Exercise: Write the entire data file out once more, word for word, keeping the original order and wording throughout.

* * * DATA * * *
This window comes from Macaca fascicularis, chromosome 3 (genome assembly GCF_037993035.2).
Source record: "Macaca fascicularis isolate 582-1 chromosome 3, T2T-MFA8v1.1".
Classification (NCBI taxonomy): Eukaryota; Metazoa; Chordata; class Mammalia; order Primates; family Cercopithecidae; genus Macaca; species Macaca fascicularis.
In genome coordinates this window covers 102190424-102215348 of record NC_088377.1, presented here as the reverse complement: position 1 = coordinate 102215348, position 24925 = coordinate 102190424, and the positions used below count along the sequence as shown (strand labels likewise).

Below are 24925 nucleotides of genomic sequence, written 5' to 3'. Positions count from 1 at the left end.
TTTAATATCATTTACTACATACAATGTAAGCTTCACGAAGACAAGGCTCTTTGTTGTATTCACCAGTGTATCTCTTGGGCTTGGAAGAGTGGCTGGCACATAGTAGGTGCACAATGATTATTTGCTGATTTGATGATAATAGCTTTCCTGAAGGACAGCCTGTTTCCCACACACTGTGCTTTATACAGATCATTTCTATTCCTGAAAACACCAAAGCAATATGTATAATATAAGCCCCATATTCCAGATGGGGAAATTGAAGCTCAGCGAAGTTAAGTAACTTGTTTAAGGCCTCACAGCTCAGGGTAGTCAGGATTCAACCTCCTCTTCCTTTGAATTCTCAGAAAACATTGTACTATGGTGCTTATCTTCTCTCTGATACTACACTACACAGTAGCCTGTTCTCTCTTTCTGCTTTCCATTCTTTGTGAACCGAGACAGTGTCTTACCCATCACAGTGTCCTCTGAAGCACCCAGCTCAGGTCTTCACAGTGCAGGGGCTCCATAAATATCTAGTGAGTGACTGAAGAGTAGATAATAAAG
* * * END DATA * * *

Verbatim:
This window comes from Macaca fascicularis, chromosome 3 (genome assembly GCF_037993035.2).
Source record: "Macaca fascicularis isolate 582-1 chromosome 3, T2T-MFA8v1.1".
Classification (NCBI taxonomy): Eukaryota; Metazoa; Chordata; class Mammalia; order Primates; family Cercopithecidae; genus Macaca; species Macaca fascicularis.
In genome coordinates this window covers 102190424-102215348 of record NC_088377.1, presented here as the reverse complement: position 1 = coordinate 102215348, position 24925 = coordinate 102190424, and the positions used below count along the sequence as shown (strand labels likewise).

Below are 24925 nucleotides of genomic sequence, written 5' to 3'. Positions count from 1 at the left end.
TTTAATATCATTTACTACATACAATGTAAGCTTCACGAAGACAAGGCTCTTTGTTGTATTCACCAGTGTATCTCTTGGGCTTGGAAGAGTGGCTGGCACATAGTAGGTGCACAATGATTATTTGCTGATTTGATGATAATAGCTTTCCTGAAGGACAGCCTGTTTCCCACACACTGTGCTTTATACAGATCATTTCTATTCCTGAAAACACCAAAGCAATATGTATAATATAAGCCCCATATTCCAGATGGGGAAATTGAAGCTCAGCGAAGTTAAGTAACTTGTTTAAGGCCTCACAGCTCAGGGTAGTCAGGATTCAACCTCCTCTTCCTTTGAATTCTCAGAAAACATTGTACTATGGTGCTTATCTTCTCTCTGATACTACACTACACAGTAGCCTGTTCTCTCTTTCTGCTTTCCATTCTTTGTGAACCGAGACAGTGTCTTACCCATCACAGTGTCCTCTGAAGCACCCAGCTCAGGTCTTCACAGTGCAGGGGCTCCATAAATATCTAGTGAGTGACTGAAGAGTAGATAATAAAG